What About Mars?

Mars, also called the Red Planet, has been fascinating mankind since prehistoric times. Its name originated in Greece (Greek: Ares) and means “God of War”, probably because of its red color. Mars has always been one of the favorite sources of various speculations and science-fiction stories. Its secrets and mysteries seem to endlessly feed mankind’s imagination and curiosity, thus turning the red planet into a source of infinite dreams and hopes.

Although Mars is the next most favorable place for human inhabitation (after the Earth) in our solar system, it is in some important aspects significantly different from our blue planet. Due to Mars’ elliptical orbit, there is a temperature variation of about 30°C (86 F) at the subsolar point between aphelion (point farthest from the sun in a given orbit) and perihelion (point nearst from the sun). This temperature variation influences Mars’ climate extremely. For instance, while the average temperature on Mars is about 218 K (-55°C, -67 F), Martian surface temperatures varies from 140 K (-133° C, -207 F) in winter to almost 300 K (27° C, 80 F) during summer.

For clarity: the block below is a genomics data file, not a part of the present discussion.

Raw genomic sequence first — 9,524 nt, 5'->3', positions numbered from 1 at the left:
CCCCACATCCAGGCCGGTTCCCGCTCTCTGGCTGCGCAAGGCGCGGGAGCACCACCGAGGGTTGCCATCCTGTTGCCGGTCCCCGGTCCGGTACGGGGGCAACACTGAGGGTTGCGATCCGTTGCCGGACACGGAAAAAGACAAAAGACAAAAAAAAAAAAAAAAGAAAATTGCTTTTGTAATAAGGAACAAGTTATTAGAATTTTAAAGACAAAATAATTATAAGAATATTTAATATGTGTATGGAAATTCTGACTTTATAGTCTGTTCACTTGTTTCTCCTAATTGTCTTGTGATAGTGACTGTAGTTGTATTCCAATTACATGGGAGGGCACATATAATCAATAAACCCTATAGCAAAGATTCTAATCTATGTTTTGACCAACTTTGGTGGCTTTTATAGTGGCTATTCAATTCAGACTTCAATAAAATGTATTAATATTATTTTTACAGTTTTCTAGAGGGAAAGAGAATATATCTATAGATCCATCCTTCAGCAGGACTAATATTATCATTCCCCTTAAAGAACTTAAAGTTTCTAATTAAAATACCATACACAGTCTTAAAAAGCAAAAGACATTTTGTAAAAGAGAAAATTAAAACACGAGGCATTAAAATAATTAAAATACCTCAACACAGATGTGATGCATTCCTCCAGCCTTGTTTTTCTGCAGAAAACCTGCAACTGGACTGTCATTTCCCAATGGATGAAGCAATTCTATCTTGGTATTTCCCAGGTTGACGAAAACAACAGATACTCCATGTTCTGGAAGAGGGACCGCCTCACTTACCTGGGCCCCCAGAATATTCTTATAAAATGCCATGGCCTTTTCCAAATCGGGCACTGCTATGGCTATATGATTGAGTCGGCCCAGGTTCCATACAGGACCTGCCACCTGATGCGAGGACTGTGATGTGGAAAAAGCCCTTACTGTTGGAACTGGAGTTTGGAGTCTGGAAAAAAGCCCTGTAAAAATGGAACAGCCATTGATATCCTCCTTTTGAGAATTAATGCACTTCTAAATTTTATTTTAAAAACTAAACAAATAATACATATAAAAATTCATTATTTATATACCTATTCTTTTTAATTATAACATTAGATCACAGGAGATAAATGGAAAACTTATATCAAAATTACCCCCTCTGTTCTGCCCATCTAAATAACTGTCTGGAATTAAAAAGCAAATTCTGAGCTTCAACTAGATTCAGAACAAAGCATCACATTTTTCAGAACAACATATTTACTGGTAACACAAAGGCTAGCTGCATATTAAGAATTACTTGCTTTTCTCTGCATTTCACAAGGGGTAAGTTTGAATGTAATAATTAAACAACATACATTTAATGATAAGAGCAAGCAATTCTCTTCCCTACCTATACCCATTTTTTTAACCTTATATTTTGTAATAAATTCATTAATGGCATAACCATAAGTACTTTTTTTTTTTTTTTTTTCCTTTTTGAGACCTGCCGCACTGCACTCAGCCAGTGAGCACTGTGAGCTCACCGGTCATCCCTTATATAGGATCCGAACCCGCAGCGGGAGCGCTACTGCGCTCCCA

Futhermore, Mars has a very thin atmosphere, which leads to very low pressures. The average pressure on the surface of Mars is only about 7 millibars and this is less than 1% of the values measured on Earth!

Mars’ atmosphere is absolutely human-hostile then it consists mostly of a very small amount of remaining carbon dioxide (95.3% – this explains the red color), nitrogen (2.7%), argon (1.6%) and traces of oxygen (0.15%) and water (0.03%). Now, to complete the “horror-scenery” there are even sometimes very strong winds and vast dust storms on Mars that on occasion engulf the entire planet for months!

Leave a Reply